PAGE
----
London Bridge terror attack: Police investigated over ‘management’ of Usman Khan before stabbing

Terrorist was supposed to be monitored by both probation officers and police as part of protection arrangements

Lizzie Dearden
Home Affairs Correspondent
Thursday 12 December 2019 20:43
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Ex-offender who took on London Bridge attacker says he was prepared to lose his life

Staffordshire Police will be investigated for its role in the management of London Bridge attacker Usman Khan following his release from prison, the police watchdog has said.

The Independent Office for Police Conduct (IOPC) had already begun an investigation into the fatal shooting of Khan by Metropolitan and City of London Police officers, which is standard for such incidents.

But the watchdog has now launched a separate investigation after they received a referral from Staffordshire Police relating to its contact with the convicted terrorist, who was living in Stafford, prior to the attack.

“After we requested and received further information from the force, we concluded that a separate independent investigation should be conducted,” a spokesperson said. “This investigation is still in its very early stages.”

The nature of the alleged failings have not been made public, but Khan was supposed to be monitored by both probation officers and police as part of public protection arrangements.

Khan, originally from Stoke-on-Trent, had been living in a block of flats in Stafford.

He had been jailed for his part in an al-Qaeda inspired bombing plot in 2012 and was released from prison by mistake in December last year.

The Independent understands that he was being monitored by MI5 and was subject to multi-agency public protection arrangements involving police and probation.

Khan was also under 22 licence conditions limiting his activities, movement and associations, which should have been enforced.

As part of such arrangements, police are expected to share intelligence on potential breaches or concerning activity with probation and the security services.

“It is essential that the police share all relevant information,” Ministry of Justice guidance states. “It is crucial that there is good communication between the different police teams.”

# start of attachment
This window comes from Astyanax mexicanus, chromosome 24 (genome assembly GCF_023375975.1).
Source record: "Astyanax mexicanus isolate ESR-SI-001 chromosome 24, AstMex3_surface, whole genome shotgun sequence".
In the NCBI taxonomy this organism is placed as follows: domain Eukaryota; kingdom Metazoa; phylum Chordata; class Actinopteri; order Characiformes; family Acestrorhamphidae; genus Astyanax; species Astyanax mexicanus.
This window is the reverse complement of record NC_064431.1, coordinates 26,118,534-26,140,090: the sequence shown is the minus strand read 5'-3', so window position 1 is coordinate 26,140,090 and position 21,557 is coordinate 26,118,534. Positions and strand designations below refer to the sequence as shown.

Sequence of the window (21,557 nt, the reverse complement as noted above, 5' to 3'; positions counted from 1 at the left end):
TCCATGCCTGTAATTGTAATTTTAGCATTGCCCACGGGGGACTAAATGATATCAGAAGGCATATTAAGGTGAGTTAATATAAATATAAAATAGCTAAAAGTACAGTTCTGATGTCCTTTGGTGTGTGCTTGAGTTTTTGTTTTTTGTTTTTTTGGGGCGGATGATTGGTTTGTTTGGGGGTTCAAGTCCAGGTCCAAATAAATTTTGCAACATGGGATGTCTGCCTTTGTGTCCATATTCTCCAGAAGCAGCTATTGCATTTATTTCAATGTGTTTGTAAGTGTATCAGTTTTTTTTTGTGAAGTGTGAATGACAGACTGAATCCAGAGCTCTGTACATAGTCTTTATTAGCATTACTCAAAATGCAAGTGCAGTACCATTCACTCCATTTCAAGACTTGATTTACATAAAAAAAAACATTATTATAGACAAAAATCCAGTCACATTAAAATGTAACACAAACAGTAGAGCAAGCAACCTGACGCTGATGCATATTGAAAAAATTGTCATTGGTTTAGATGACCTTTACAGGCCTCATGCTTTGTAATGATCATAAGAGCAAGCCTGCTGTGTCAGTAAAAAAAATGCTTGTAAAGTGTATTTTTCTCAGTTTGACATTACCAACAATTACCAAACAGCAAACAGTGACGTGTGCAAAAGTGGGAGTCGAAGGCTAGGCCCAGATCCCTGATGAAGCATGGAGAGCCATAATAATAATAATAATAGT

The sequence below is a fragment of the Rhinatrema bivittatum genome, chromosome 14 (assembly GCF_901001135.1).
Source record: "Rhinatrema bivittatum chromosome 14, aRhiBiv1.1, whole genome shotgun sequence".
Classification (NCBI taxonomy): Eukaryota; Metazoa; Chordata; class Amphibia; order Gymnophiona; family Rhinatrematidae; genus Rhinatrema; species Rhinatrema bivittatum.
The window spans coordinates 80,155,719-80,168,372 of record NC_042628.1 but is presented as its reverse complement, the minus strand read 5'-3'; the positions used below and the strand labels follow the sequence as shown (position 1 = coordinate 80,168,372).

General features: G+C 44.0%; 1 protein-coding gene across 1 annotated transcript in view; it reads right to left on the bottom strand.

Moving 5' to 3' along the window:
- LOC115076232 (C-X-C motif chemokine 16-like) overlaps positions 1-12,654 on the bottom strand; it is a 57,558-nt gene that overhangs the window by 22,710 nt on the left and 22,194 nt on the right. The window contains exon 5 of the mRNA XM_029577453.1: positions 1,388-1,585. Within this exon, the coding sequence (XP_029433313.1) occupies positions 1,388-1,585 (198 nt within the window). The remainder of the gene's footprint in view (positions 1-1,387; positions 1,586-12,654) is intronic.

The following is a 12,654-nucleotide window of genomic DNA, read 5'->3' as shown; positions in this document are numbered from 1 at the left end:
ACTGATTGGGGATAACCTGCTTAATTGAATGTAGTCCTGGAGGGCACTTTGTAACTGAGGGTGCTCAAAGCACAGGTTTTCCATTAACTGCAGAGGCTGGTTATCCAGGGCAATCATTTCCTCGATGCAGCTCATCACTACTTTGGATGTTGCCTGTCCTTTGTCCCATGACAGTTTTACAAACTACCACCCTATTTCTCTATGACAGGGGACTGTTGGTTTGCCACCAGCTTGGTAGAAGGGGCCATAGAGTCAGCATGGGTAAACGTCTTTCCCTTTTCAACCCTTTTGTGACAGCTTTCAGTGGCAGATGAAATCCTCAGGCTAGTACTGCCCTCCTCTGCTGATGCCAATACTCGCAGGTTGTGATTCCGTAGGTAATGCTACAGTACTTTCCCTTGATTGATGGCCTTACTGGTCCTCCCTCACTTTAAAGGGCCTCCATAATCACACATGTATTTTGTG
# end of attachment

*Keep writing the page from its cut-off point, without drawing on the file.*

Khan had been given permission to travel to London to attend a prisoner rehabilitation conference at Fishmongers’ Hall, where he launched his attack on 29 November.

On a previous visit to London, to an event in Whitehall, he had been escorted and the reason for the security downgrade has not been publicly stated.

His victims – Jack Merritt and Saskia Jones – were both part of the Cambridge University-linked Learning Together prison education programme.

They were both stabbed to death, while Khan died after being chased onto London Bridge and shot by police who feared his fake suicide vest was real.

Khan was imprisoned for six years for terrorism offences before his release last year

The IOPC is also investigating the Metropolitan Police and City of London officers involved in the armed response.

“Our investigation, which began immediately after the incident, is examining the circumstances of the fatal shooting and the actions and decisions including the use of lethal force, of the officers involved in the police response,” a spokesperson said.

“All officers involved are being treated as witnesses.”

The probe was announced amid reports a ricochet from a police bullet may have passed through a double-decker London bus during the incident.

A photograph passed to the BBC appeared to show a round entry hole in the front top deck window, and shattered rear window.

Footage showed armed officers pulling members of the public who had been fighting Khan off him before shooting him in the chest.

During the 2017 London Bridge attack, a stray bullet struck a drinker in a nearby pub in the head, but he survived.

IOPC investigators have already seized witness statements, physical evidence, CCTV and body worn video from the officers concerned.

London director Sal Naseem said: “Our thoughts and sympathies remain with all of those affected by the events of Friday 29 November. This was a fast-moving and dangerous situation to which the police had to respond extremely quickly and I pay tribute to the bravery of all those who responded.

“We are liaising with the coroner and working hard to ensure our investigation into the fatal shooting is completed as quickly as possible. We will be updating Mr Khan’s family and the forces involved as we progress.”

The attack has raised fresh questions over processes for deradicalising terror offenders in prison, assessing the risk they pose and monitoring them upon release.

Four days after the incident, a separation centre designed to hold the most dangerous terrorist prisoners was closed.

The Ministry of Justice insisted the closure was temporary and said the capacity was not currently needed, but a former prison governor who led a review of Islamist extremism in British jails said the centre had not been used properly.

“It’s a completely unacceptable situation that has to be transformed,” Ian Acheson told The Independent.

“We owe an obligation to completely review the quality of risk management in the prison service, because we don’t want any more of these tragedies to happen.”

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